One more chunk of SUSY parameter space ticked off May 17, 2008Posted by dorigo in cosmology, news, physics, science.
I am preparing the slides for the PPC08 conference, which will be held in Albuquerque next week, and I thought I would post here two slides that show how present Tevatron data is increasingly wiping off the board one Supersymmetric model after another – yes, I regard a choice of parameters as a single “model”, since the phenomenological implications of varying the >100 SUSY parameters are just too varied to call it a single model: instead, SUSY is a framework, and points in the parameter space are models.
The models we kill today belong to a version of the minimal supersymmetric extension of the Standard Model which has “minimal SO(10) soft-SUSY breaking boundary conditions“. No, I am not going to tell you what this is: you will have to read it on hep-ph/0506233 if you really must. Instead, I will show the present limit that CDF has obtained on a particular decay of the meson, which is heavily suppressed in the standard model, but which could be enhanced by up to three orders of magnitude in SUSY models. Because of this enhancement, and because we could be sensitive to it, the matter is intriguing: by measuring the decay, one would instantly achieve two things: 1) prove the SM is wrong; 2) favor some SUSY models among the various possible interpretations of the effect.
mesons are hadrons composed of a b and a s quark. They are electrically neutral, and have a long lifetime because the b-quark is unwilling to turn into a 2nd generation charm quark (decays across generations are suppressed). But they do, in about a picosecond. Blitzing fast for our senses, but quite slow for 5 GeV unstable subatomic bodies. What happens is that the b-quark emits a W boson, changing into the charm quark. The W boson is virtual, because it has a mass way below its nominal one of 80.4 GeV, and it immediately turns into a pair of light quarks or a lepton-neutrino pair.
What is described above is the rule, but there are exceptions. In an exceedingly rare combination of circumstances, the standard model predicts that a meson will instead decay by emitting two W bosons, with a box diagram (see below, top) or a penguin diagram (bottom) whose end product may be a pair of charged muons: a striking signature of the decay! This, however, is calculated to happen only four times in a billion decays. That means we have to study several billion decays to observe it!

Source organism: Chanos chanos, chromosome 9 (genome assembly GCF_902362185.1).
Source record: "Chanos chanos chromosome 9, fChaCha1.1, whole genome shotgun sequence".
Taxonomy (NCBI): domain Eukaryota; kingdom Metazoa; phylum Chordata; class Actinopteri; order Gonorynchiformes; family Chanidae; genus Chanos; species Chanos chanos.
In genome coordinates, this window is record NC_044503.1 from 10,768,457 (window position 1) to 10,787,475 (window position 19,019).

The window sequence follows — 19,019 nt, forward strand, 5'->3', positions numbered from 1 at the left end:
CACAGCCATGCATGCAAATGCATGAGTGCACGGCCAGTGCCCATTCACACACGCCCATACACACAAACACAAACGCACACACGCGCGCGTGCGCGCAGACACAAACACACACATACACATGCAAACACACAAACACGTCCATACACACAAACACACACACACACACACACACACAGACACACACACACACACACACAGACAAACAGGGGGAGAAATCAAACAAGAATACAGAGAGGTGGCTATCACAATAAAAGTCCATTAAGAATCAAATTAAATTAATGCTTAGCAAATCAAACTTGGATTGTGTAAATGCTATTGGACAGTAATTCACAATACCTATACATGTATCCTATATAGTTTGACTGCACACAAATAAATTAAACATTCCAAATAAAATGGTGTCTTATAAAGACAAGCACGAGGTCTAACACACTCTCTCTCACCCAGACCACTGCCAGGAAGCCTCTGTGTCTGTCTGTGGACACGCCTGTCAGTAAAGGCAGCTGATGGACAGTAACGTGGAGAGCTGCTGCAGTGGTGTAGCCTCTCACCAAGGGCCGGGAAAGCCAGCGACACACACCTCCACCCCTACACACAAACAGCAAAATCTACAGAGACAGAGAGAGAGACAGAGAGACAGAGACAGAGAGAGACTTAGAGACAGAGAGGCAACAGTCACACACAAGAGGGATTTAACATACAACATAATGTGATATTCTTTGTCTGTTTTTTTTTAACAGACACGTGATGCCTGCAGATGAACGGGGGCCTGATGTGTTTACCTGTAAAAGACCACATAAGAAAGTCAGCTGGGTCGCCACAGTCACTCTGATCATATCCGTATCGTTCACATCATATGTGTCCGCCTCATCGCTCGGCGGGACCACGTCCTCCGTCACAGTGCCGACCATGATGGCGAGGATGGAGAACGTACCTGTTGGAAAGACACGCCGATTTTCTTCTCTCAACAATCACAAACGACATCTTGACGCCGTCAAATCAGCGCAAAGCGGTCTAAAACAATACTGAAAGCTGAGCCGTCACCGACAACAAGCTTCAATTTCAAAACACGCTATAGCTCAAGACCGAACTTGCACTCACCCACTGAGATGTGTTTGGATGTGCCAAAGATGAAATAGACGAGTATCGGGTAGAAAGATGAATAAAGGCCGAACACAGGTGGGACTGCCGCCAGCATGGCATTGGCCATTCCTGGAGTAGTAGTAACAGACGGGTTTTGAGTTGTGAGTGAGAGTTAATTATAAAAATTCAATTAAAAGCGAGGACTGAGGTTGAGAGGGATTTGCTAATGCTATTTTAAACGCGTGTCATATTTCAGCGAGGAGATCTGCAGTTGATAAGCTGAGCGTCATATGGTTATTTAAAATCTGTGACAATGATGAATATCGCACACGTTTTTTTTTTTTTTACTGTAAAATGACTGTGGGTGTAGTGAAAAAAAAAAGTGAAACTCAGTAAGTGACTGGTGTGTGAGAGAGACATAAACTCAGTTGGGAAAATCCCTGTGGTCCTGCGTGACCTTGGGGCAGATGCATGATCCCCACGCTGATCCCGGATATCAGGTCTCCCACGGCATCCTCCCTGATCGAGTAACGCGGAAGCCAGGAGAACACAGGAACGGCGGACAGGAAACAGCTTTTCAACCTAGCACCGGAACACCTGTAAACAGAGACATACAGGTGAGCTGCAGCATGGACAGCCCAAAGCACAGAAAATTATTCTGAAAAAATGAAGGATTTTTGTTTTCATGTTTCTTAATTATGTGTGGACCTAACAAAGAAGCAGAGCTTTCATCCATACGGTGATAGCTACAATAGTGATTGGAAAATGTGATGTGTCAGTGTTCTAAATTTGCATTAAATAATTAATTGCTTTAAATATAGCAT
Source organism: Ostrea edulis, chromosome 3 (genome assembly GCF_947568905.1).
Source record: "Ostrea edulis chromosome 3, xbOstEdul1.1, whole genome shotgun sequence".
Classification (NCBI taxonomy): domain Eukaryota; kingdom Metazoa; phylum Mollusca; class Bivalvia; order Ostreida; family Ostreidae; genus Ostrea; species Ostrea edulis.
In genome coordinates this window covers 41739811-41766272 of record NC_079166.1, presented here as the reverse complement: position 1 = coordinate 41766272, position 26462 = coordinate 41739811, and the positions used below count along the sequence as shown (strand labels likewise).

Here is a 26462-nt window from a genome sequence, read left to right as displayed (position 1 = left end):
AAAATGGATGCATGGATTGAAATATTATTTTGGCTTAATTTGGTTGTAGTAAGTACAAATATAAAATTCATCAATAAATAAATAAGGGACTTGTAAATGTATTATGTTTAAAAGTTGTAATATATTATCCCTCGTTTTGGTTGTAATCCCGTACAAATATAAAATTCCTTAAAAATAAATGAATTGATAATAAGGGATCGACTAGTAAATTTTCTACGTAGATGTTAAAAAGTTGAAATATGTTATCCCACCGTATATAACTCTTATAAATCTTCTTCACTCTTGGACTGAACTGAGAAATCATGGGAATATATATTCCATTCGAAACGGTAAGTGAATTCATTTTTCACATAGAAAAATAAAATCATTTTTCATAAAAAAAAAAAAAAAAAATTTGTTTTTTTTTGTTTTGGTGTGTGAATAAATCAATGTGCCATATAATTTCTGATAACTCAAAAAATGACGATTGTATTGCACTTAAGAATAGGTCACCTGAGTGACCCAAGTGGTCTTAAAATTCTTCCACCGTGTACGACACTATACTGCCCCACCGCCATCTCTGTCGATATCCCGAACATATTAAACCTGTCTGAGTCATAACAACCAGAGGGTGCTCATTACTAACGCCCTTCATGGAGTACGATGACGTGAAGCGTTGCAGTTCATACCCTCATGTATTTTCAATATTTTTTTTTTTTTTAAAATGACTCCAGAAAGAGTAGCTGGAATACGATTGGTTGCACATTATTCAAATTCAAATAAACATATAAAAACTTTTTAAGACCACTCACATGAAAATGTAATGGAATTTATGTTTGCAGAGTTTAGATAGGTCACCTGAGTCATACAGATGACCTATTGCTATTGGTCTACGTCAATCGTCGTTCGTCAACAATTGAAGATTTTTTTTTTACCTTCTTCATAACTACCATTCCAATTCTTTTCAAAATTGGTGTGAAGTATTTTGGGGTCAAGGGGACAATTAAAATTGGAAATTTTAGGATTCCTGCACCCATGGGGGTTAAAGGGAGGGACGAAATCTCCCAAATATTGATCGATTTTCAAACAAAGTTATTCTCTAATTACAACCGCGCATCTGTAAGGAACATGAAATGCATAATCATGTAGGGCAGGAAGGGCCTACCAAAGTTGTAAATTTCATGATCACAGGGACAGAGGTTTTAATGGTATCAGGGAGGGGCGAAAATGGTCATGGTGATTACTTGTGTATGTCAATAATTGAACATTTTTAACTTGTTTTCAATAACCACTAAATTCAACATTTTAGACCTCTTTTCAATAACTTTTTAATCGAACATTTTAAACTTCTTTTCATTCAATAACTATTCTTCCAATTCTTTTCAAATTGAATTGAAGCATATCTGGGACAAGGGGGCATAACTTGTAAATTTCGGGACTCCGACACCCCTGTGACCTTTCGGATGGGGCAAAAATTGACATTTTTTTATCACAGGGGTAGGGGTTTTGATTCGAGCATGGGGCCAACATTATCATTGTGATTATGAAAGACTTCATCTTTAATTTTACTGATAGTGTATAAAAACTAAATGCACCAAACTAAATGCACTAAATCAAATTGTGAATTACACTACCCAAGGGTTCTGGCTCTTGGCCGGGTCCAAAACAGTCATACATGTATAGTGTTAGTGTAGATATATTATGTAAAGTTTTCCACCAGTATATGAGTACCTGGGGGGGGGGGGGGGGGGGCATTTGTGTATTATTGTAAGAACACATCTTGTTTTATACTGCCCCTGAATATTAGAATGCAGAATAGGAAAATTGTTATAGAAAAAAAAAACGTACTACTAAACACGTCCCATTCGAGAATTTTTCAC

Searching in 2 inverse femtobarns of data, CDF has seen no signal, and a limit on the fraction of these rare decays has been set at 5.8E-8: no more than 58 in a billion. The search was done by looking for pairs of muons with an invariant mass compatible with that of the meson, and by training a neural network on the dimuon kinematics and purity to distinguish true decays from other backgrounds.
In the slide below you can see the neural network discriminator output for signal and backgrounds, in the top right graph. The scatterplot in the lower right instead shows the NN output versus the reconstructed dimuon mass: the two small boxes are the regions where the signal for and mesons were sought.
The result on the branching fraction has implications on the models of SUSY with SO(10) soft susy breaking, as was said at the beginning. In the slide below you can see that indeed, for a particular choice of the parameters describing the space of these theories, the area not yet painted with any color – indicating it was still not disproven by searches of Higgs bosons, charginos, or other constraints – has been fully excluded by the CDF limit.
In the graph, the green band is the one most favoured by cosmological bounds on the relic density of dark matter. The full black line is the lower limit on charginos found by LEP. That bound has also been updated by CDF, and from 104 GeV the lower limit has been brought up to 140 GeV.
As Veltman puts it, “SUSY is hiding just around the corner… It has been hiding there for a while” (I am quoting by heart… but the meaning is unaltered). So, as we continue turning corners and finding nothing but good-old standard model physics, one starts to wonder whether we are fooling ourselves.